Silver lining: Mykhailiuk cementing himself as a piece of Pistons future
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DETROIT – Jayson Tatum, dressed and heading for the exits after the Pistons knocked off Boston, was engaged in the corridor outside the Celtics locker room on Wednesday night by an acquaintance.
“Who’s that Mick-HEE-uh-luke?” his questioner wondered, mangling Svi Mykhailiuk’s last name. “He looked like an All-Star tonight.”
It figures that on the night Mykhailiuk scored a career-best 21 points, Sekou Doumbouya scored 24 and hung his name on the marquee. Mykhailiuk has mostly flown under the radar since uprooting himself as a 16-year-old in Ukraine to come to America and suit up for the Kansas Jayhawks.
Overshadowed by the endless parade of McDonald’s All-Americans who matriculate to Kansas, Mykhailuik was a second-round pick after four years on college basketball’s loftiest stage. He went unnoticed with the Lakers and earned a shrug from Pistons fans when they traded Reggie Bullock for a second-round pick and Mykhailiuk last winter.
But just as Doumbouya has seized the opportunity created by Blake Griffin’s absence, so is Mykhailiuk transforming from interesting prospect to taking part ownership of a brighter Pistons future.
If he’s not all the way there quite yet, outings like the Boston game are pushing him toward that outcome.
Mykhailiuk has ranked in or very near the NBA’s top 10 3-point shooters all season despite sporadic rotation status until the injury wave crashed hard into the Pistons. He’s currently at 43.4 percent, leading the Pistons ahead of Tony Snell, Luke Kennard, Markieff Morris and Langston Galloway.
“We have a lot of confidence in him to shoot those shots,” Derrick Rose said after Mykhailiuk hit 5 of 8 triples to help pull off arguably the best win of the Pistons season. “He’s learning the game as a shooter. I’ve played with a lot of shooters in the past and you can tell he’s picking and choosing when to shoot, using everything in his arsenal from the pump fakes to the step-backs, steps to the side to create room and space. And he’s getting great looks.”
The rare young player walks into the NBA fully formed and exuding confidence, which translates into assertiveness. The vast majority, fraught with indecision, often look timid and tentative in their movements. The silver lining to the Kennard injury is the playing time it’s created for Mykahailiuk – still just 22 despite the four years at Kansas and two NBA seasons – and the way it’s helping him merge into high-speed lanes that seemed overwhelming to him not that long ago.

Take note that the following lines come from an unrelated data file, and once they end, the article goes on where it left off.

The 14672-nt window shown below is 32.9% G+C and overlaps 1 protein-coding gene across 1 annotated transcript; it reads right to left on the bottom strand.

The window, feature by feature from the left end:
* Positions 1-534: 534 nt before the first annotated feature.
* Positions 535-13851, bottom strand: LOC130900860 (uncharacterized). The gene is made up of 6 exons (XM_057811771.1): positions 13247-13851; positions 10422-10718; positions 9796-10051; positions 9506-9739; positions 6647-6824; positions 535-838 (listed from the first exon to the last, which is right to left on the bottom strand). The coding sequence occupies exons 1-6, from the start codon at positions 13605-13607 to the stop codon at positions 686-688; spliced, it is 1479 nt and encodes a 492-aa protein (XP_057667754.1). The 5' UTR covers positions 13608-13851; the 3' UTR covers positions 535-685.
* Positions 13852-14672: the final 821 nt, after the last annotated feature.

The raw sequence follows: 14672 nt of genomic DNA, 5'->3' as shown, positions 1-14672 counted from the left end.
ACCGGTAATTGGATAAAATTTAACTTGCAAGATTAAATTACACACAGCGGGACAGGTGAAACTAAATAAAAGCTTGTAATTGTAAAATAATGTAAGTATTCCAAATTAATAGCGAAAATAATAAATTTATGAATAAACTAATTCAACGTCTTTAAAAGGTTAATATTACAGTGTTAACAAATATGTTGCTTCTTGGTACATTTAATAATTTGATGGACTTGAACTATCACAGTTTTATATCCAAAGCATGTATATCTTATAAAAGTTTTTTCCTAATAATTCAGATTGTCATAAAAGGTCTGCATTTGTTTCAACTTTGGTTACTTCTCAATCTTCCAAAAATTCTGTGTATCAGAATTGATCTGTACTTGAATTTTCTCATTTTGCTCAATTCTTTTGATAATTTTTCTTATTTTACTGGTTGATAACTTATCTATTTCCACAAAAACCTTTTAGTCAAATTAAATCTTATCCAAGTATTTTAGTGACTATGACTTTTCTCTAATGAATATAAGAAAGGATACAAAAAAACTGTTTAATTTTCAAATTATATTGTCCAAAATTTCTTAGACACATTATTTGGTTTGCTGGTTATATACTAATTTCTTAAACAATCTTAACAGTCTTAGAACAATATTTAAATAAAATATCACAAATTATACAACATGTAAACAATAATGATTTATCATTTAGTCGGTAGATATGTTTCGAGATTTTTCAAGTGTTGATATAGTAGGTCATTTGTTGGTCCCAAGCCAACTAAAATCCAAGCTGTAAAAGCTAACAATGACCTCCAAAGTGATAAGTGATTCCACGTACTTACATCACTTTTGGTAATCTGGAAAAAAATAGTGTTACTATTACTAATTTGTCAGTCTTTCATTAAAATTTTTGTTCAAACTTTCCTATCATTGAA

“That’s true with all young players,” Dwane Casey said after Friday’s practice. “Every game, every situation, every experience these guys go through, there’s a confidence level that’s building for this year, for next year and the future.”
Mykhailiuk nods in agreement.
“It’s great. I feel like we all are getting our opportunities and we’re using them the right way. We’re playing to win and everybody is proving themselves in the league. I feel like when people play a lot or play in NBA games consistently, they get adjusted to the game, get more confident.”
Over his last 12 games, Mykhailiuk is putting up these numbers: 12.3 points and 2.6 assists against 1.3 turnovers and 46.3 percent 3-point shooting on 6.7 attempts a game. And Casey thinks his real gains have come at the other end.
“He’s doing a much better job,” he said. “We all know he can shoot the ball. But the growth he’s made is busting through screens, getting back in front of pick and rolls, missing screens, not going and dying on screens, moving his feet, using his chest. He got a charge the other night (on Boston’s Gordon Hayward) because the guy was frustrated and pushed off because (Mykhailiuk) was there. Two months ago, Svi, that wouldn’t have happened.”
Casey also felt Mykailiuk was helped by coming off the bench against the Celtics – Derrick Rose started with Bruce Brown moving to shooting guard – after a string of starts.
“That helps you tremendously. So used to going against Rottweilers on that first unit and then he goes to the second unit. He was a little bit more relaxed and that helped him, too.”
Casey would love to keep Mykhailiuik – and Rose, for that matter – with the second unit, just as he wanted to keep Kennard there before the loss of Jackson created a clear need for his shooting and playmaking with the starters. Jackson’s return, which Casey has said “could be any day now,” will make it easier to accomplish that.
In the meantime, for all the disappointment injuries have inflicted on the Pistons this season, Casey takes solace in what having improved versions of young players like Mykhailiuk will mean for the Pistons down the road.
“Huge dividends,” he said. “Winning is the most important thing, but it’s still a great experience for those guys to grow. I’d much rather have Blake and Luke here, Reggie Jackson, but it’s the hand we’re dealt. We have to utilize that as a learning experience – a great learning experience for all those young guys.”